Admission not required: The conflict of repatriation and museums
Updated: Oct 18
The trafficking of arts, antiquities and cultural property is a criminal practice that has become inveterate in society as actors look to profit from the pilferage of culturally significant items. While first recorded by the Greek historian Polybius in his explicit denunciation of the Roman practice of cultural depredation to the actions of the Seventh Earl of Elgin, modern audiences have come to learn about the spoilage of cultural property through the likes of Indiana Jones; indeed, cultural property has not been seen as heritage but rather as the spoilage of expansion. For centuries collectors competed to add prized artifacts or “trophies” to their collections.
Consequently, over the last 300 years, organized colonial powers have taken artifacts and cultural property and placed them into the hands of private collectors and museums, who have failed to relinquish their interest in these items. According to Chip Colwell, the Curator of Anthropology at the Denver Museum of Nature & Science, “American repatriation legal regimes reinforce extant power structures by entitling museums to be the ultimate arbiter on the flows of knowledge used to determine the values and histories of cultural objects and human remains.” While museums play a pivotal role in society as bastions of learning, recently, these institutions have faced scrutiny as questions arise over the provenance of their vast collections and the merits of instituting stronger repatriation practices through localized legal pressure in the understanding of cultural heritage as a human rights issue.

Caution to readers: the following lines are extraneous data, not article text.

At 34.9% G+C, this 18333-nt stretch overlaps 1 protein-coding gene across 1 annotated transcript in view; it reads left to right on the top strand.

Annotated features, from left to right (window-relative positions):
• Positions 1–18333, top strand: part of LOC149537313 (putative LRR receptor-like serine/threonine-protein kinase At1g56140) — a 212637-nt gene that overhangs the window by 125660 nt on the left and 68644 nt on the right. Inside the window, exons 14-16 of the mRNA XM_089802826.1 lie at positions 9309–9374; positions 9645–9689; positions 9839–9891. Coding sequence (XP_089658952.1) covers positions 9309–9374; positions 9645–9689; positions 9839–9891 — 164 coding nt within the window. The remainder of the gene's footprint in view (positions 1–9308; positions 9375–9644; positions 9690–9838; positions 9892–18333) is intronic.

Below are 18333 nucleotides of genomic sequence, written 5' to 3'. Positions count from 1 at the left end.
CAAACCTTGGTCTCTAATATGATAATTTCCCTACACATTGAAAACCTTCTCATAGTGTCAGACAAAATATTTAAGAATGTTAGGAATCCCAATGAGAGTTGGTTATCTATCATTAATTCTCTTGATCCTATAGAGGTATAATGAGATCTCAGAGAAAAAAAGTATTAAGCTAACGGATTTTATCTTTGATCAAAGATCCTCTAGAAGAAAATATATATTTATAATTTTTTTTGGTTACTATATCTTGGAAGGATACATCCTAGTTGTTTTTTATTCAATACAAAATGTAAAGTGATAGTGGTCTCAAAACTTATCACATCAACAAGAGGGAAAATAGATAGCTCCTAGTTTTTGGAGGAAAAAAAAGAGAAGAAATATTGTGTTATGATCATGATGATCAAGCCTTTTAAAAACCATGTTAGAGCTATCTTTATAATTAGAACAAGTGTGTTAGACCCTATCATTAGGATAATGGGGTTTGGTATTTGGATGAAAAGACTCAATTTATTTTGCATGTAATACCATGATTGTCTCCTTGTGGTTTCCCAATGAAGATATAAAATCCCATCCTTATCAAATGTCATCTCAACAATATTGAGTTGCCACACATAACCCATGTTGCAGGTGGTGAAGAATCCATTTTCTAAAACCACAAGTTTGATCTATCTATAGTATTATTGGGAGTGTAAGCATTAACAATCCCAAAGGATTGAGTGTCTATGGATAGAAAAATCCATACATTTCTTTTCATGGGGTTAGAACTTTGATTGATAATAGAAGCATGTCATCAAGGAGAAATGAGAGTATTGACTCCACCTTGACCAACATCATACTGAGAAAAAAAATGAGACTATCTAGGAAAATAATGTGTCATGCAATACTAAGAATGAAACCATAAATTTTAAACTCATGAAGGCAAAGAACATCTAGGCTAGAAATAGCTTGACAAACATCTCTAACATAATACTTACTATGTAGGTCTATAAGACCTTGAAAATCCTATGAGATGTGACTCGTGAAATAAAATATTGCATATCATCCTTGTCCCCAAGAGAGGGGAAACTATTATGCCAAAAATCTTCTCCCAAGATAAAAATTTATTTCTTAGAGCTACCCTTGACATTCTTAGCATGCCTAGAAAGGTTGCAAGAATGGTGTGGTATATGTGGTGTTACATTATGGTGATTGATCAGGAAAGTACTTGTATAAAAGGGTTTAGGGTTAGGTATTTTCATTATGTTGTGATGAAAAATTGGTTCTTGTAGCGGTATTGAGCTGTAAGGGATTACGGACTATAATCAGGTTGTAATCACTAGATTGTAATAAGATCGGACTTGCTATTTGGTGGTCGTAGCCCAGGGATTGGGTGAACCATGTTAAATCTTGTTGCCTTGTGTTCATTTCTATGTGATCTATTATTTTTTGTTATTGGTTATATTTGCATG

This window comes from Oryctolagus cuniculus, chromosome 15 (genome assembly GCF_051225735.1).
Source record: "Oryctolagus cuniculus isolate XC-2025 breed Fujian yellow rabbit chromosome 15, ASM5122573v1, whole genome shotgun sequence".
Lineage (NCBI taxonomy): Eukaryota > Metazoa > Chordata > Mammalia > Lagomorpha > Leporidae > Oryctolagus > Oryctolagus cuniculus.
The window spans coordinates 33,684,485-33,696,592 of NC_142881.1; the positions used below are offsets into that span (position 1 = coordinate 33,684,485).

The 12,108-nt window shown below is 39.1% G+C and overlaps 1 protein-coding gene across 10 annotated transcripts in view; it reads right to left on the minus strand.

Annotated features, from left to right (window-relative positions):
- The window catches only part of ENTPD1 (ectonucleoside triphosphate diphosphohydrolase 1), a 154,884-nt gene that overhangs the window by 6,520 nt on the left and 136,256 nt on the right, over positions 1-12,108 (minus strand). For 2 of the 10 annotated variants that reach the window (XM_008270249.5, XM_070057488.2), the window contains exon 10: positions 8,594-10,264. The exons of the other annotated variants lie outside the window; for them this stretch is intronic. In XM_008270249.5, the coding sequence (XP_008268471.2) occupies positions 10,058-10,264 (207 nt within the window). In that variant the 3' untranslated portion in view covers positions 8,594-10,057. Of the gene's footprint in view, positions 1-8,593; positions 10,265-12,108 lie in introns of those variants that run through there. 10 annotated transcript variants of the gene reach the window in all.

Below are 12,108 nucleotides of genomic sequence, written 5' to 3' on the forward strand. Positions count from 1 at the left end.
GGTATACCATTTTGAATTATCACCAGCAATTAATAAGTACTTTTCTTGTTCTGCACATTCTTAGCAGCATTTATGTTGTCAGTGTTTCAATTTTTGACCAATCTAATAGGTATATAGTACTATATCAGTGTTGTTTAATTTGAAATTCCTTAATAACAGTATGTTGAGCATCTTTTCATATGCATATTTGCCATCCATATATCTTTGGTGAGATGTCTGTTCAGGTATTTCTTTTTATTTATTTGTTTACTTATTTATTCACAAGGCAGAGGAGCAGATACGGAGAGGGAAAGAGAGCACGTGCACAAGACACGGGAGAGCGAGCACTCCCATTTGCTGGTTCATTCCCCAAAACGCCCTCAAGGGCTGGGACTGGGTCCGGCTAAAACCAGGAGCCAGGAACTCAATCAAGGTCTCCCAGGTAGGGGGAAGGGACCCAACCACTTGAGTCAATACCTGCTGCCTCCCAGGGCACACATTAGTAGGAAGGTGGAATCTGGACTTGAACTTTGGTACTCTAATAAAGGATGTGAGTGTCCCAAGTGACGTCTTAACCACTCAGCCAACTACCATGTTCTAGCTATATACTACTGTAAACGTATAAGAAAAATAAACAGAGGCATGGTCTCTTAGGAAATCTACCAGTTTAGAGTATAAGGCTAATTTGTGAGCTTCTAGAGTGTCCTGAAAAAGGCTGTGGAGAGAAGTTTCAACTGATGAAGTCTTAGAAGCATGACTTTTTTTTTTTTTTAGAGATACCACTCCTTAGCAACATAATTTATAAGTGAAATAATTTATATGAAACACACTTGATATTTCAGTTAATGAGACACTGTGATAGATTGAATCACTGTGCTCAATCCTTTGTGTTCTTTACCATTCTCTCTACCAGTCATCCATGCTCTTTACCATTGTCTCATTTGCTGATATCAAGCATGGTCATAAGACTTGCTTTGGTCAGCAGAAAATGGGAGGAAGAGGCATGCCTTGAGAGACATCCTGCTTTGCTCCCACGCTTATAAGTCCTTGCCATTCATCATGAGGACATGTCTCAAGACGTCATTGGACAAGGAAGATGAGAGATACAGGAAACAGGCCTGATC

Despite the ethical issues in selling looted cultural heritage, international law lacks enforcement against this repugnant industry. The first codified protection against the looting of cultural heritage came in the 1864 American military handbook, the Lieber Code, which instructed American soldiers to protect cultural objects in war; today, the Code serves as a basis of most United States military regulations. The implementation of the United Nations Educational Scientific and Cultural Organization provided a workable legal definition of cultural property. Furthermore, the 1954 Hague Convention for the Provision of Cultural Property in the Event of Armed Conflict and the 1970 UNESCO Convention on the Means of Prohibiting and Preventing the Illicit Import and Transfer of Cultural Property established international legal frameworks. However, these international frameworks rely on good faith enforcement. They lack state law to enforce any provision, as seen in the 2001 destruction of the Fifth-Century Bamiyan Buddhas by the Taliban, whose actions did not violate international law because there is no quantifiable metric for state enforcement.